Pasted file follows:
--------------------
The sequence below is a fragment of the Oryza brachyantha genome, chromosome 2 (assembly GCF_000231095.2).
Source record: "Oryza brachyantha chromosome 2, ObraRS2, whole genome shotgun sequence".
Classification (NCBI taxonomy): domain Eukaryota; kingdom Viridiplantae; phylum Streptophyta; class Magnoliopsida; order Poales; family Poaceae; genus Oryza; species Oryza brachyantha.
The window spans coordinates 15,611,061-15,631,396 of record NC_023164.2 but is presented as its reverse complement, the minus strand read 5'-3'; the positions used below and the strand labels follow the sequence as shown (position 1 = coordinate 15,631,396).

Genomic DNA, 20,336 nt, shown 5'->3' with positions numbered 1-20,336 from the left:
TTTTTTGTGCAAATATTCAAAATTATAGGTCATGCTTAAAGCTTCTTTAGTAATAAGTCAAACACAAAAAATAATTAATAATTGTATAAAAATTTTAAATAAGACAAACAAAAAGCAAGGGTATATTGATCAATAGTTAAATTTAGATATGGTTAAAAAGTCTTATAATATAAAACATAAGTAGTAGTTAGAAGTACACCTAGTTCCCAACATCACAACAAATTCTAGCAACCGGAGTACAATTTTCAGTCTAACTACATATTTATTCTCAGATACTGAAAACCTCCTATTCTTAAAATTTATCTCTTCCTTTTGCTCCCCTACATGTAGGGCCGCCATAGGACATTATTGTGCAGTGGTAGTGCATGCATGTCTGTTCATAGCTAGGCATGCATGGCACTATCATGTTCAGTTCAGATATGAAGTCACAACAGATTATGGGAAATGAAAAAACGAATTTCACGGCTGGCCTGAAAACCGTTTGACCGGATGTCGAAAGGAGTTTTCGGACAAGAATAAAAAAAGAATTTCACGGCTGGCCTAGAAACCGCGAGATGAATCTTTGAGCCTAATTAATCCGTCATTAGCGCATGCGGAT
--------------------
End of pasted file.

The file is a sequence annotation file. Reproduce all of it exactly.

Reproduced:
The sequence below is a fragment of the Oryza brachyantha genome, chromosome 2 (assembly GCF_000231095.2).
Source record: "Oryza brachyantha chromosome 2, ObraRS2, whole genome shotgun sequence".
Classification (NCBI taxonomy): domain Eukaryota; kingdom Viridiplantae; phylum Streptophyta; class Magnoliopsida; order Poales; family Poaceae; genus Oryza; species Oryza brachyantha.
The window spans coordinates 15,611,061-15,631,396 of record NC_023164.2 but is presented as its reverse complement, the minus strand read 5'-3'; the positions used below and the strand labels follow the sequence as shown (position 1 = coordinate 15,631,396).

Genomic DNA, 20,336 nt, shown 5'->3' with positions numbered 1-20,336 from the left:
TTTTTTGTGCAAATATTCAAAATTATAGGTCATGCTTAAAGCTTCTTTAGTAATAAGTCAAACACAAAAAATAATTAATAATTGTATAAAAATTTTAAATAAGACAAACAAAAAGCAAGGGTATATTGATCAATAGTTAAATTTAGATATGGTTAAAAAGTCTTATAATATAAAACATAAGTAGTAGTTAGAAGTACACCTAGTTCCCAACATCACAACAAATTCTAGCAACCGGAGTACAATTTTCAGTCTAACTACATATTTATTCTCAGATACTGAAAACCTCCTATTCTTAAAATTTATCTCTTCCTTTTGCTCCCCTACATGTAGGGCCGCCATAGGACATTATTGTGCAGTGGTAGTGCATGCATGTCTGTTCATAGCTAGGCATGCATGGCACTATCATGTTCAGTTCAGATATGAAGTCACAACAGATTATGGGAAATGAAAAAACGAATTTCACGGCTGGCCTGAAAACCGTTTGACCGGATGTCGAAAGGAGTTTTCGGACAAGAATAAAAAAAGAATTTCACGGCTGGCCTAGAAACCGCGAGATGAATCTTTGAGCCTAATTAATCCGTCATTAGCGCATGCGGAT